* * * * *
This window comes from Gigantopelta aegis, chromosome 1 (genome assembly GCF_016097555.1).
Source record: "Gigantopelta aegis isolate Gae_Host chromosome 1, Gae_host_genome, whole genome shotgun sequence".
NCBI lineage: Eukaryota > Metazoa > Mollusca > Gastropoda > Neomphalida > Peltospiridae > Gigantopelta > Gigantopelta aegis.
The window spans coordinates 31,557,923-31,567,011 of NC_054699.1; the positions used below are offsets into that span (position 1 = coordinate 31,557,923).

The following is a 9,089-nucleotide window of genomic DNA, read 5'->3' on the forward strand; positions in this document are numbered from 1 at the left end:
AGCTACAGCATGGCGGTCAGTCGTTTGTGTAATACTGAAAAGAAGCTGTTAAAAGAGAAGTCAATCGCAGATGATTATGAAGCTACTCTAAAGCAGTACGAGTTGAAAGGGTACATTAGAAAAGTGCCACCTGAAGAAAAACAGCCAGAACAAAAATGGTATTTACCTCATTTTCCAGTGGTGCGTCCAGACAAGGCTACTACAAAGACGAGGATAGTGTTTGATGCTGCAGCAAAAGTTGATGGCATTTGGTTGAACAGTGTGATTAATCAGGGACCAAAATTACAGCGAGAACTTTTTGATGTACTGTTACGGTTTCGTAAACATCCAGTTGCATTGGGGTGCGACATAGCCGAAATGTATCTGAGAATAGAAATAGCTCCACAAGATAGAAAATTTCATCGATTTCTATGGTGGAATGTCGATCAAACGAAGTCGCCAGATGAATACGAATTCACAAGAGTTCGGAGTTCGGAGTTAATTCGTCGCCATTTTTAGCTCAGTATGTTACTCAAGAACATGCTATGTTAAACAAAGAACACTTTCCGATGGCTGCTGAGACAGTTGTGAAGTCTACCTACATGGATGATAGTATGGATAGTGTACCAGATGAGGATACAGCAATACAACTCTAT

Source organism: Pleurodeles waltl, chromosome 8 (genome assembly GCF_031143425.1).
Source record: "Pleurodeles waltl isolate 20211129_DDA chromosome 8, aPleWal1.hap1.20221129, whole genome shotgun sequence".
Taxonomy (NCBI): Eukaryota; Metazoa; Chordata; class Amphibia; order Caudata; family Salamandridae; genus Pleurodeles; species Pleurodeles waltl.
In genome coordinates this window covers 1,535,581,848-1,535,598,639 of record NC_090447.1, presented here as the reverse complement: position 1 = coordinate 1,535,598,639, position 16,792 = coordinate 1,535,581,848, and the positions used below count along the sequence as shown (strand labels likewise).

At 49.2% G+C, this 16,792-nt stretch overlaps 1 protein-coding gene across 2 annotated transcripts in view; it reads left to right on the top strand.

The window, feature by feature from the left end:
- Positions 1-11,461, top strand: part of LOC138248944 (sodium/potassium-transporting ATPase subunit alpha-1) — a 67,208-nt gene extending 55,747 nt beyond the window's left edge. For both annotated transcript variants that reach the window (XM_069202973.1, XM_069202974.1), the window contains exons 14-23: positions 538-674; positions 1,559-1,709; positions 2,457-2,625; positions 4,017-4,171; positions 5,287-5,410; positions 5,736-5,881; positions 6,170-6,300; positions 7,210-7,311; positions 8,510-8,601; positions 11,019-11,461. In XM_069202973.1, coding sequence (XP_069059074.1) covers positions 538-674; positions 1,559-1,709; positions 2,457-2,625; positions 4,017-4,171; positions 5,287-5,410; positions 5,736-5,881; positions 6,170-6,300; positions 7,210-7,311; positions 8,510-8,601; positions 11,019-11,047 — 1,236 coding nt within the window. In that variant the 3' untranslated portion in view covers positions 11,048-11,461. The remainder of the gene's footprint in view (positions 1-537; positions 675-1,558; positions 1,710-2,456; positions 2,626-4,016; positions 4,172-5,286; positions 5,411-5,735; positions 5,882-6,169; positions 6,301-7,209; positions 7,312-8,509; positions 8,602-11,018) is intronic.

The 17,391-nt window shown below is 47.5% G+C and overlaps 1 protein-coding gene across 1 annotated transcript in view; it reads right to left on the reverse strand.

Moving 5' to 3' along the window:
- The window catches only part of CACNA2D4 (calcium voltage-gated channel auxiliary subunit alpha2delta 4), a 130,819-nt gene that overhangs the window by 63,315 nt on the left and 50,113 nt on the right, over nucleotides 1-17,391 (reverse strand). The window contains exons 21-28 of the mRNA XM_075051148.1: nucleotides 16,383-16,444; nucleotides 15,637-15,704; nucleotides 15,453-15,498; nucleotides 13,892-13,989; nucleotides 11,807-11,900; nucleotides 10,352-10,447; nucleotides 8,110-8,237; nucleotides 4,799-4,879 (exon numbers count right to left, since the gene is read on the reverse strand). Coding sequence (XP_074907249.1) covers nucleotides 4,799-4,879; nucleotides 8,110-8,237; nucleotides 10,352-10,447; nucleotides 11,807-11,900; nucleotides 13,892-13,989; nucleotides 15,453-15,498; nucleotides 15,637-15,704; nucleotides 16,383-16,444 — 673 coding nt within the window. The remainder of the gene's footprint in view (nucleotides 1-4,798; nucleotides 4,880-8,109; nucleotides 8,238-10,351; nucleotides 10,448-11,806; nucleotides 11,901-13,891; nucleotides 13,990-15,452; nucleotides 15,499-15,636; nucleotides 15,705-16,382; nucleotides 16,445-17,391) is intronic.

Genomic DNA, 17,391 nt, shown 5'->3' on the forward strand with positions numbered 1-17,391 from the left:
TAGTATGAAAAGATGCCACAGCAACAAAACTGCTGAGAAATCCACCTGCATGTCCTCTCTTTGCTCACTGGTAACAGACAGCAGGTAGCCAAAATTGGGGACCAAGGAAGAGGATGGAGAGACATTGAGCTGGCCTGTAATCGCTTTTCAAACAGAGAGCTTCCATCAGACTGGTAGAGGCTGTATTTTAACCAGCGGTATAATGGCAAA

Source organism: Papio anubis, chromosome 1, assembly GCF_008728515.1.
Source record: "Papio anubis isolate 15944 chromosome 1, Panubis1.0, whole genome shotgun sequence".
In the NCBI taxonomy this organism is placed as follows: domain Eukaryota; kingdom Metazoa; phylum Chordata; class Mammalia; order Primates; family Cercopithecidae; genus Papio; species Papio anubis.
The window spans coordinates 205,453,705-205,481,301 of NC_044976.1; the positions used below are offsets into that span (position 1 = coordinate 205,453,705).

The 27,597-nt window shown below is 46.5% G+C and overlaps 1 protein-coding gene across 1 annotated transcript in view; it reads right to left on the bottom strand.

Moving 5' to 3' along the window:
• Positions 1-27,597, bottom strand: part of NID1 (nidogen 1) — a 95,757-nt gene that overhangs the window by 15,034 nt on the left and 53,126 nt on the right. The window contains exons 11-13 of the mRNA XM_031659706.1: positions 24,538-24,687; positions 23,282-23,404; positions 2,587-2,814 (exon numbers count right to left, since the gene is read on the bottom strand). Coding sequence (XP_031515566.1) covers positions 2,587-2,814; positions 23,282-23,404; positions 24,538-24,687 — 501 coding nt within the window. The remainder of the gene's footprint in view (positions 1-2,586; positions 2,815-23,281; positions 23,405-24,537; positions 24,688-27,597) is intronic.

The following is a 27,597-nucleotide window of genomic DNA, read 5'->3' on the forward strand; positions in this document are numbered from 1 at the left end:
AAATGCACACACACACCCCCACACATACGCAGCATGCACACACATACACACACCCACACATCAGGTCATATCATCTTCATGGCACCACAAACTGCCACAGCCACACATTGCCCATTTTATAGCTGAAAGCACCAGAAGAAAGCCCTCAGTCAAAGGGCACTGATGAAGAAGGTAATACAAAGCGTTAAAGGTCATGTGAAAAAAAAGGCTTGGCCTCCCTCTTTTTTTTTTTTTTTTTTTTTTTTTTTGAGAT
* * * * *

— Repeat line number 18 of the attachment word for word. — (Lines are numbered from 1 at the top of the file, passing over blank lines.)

TAGTATGAAAAGATGCCACAGCAACAAAACTGCTGAGAAATCCACCTGCATGTCCTCTCTTTGCTCACTGGTAACAGACAGCAGGTAGCCAAAATTGGGGACCAAGGAAGAGGATGGAGAGACATTGAGCTGGCCTGTAATCGCTTTTCAAACAGAGAGCTTCCATCAGACTGGTAGAGGCTGTATTTTAACCAGCGGTATAATGGCAAA